DH found an object of interest right away.

Pictures inside are not allowed. But at least I could snap a shot of the plasterwork medallions on the back porch ceiling.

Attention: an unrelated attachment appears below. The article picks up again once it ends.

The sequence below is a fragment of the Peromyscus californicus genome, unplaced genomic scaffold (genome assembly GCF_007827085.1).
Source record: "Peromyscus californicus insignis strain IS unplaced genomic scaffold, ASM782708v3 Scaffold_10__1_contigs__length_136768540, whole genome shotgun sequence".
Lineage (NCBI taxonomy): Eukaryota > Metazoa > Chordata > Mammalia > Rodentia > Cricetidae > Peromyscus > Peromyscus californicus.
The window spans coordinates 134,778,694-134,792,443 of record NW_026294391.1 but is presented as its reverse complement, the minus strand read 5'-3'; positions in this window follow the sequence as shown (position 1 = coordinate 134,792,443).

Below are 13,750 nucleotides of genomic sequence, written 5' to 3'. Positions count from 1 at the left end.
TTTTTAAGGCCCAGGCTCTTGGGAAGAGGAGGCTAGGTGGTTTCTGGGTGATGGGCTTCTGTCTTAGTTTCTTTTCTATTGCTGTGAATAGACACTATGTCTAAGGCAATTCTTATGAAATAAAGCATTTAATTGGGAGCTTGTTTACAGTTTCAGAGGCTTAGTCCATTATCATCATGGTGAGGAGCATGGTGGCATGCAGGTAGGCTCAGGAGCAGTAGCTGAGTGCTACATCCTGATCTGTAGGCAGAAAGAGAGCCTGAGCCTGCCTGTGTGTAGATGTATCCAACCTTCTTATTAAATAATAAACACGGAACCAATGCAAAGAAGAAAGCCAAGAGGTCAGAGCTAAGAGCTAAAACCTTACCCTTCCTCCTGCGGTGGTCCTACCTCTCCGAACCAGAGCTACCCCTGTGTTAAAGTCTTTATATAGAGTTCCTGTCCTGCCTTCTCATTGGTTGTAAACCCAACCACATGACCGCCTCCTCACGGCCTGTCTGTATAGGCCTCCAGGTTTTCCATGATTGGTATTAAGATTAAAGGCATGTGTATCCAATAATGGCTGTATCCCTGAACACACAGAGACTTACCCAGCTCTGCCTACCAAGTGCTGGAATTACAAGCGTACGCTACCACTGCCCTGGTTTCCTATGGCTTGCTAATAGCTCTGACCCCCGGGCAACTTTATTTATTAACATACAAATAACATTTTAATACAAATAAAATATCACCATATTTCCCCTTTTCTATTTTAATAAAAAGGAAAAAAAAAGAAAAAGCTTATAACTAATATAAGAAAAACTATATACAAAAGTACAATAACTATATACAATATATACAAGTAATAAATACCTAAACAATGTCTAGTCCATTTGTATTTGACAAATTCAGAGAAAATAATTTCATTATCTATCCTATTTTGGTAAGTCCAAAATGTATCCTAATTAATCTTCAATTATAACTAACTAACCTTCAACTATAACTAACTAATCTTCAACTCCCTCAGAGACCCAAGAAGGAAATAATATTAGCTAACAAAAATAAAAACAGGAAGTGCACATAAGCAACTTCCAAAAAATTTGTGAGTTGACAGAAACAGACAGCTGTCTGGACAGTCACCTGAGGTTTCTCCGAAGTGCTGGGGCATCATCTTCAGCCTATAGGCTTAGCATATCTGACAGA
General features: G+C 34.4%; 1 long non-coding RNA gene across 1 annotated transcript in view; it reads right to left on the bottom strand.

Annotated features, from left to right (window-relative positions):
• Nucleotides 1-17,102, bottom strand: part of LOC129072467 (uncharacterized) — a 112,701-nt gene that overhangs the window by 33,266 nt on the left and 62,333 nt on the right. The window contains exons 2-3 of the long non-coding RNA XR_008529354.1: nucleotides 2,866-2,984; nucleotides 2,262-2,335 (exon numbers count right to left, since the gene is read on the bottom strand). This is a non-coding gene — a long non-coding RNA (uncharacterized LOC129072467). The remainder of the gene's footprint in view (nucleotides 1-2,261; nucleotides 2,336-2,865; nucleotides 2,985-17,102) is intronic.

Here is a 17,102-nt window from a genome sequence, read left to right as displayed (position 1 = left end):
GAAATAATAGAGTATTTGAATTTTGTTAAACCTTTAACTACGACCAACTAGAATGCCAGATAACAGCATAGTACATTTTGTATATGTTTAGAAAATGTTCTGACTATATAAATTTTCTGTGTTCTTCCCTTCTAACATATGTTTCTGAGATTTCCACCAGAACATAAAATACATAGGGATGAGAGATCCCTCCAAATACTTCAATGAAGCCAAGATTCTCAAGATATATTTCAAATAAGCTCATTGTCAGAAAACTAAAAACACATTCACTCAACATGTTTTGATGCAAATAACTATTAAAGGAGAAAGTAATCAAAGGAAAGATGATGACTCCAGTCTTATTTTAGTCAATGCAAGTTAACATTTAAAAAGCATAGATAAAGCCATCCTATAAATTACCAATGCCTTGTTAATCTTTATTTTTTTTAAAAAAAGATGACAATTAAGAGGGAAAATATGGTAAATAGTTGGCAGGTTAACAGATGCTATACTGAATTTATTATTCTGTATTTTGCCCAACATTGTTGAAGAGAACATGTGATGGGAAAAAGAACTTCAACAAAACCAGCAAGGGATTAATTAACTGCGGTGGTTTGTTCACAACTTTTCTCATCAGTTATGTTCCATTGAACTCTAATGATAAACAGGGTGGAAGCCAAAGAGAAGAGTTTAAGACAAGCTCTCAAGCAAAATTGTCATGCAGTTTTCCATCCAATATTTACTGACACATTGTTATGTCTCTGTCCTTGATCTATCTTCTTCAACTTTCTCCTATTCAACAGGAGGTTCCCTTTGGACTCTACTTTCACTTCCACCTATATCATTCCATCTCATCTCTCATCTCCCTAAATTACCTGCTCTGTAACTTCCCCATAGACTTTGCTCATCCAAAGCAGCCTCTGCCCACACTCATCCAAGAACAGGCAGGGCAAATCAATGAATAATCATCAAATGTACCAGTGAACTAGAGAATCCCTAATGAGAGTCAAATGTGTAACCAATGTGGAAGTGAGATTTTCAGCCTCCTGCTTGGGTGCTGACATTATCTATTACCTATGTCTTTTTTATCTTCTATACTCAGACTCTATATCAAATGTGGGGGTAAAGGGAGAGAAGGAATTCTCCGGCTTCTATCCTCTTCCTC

After the plantation owners usurped the monarchy and formed their own government, the Palace was turned into offices. Finally, a new capitol building was built and for the last 40 years, the Friends of the Palace have been working to restore and refurnish the magnificent residence. Oh, I wish I could have taken pictures! From the koa wood central staircase to the fluted zinc toilet bowls in the bathrooms, from the art noveau etched windows in the entrance, to the ornately decorated hinges on every door, the place was a work of art! There was a large central hall on each level, then smaller, more intimate rooms along the sides. and most fascinating to me, a series of small, windowless rooms between the smaller rooms along the sides of the building, and the big central hall. They turned out to be cloak rooms and butler's pantries and sundry other spaces to facilitate the servant's work. And during the era when the palace was used as offices, these windowless, airless rooms were no doubt relegated to secretaries, while the officials had the light and airy bedrooms, and the music room for their important official work. I imagine the ball room and the dining room were probably used for clerks behind counters dealing with the public come to pay taxes or get licnses or whatever. What a painful use of such beautiful space.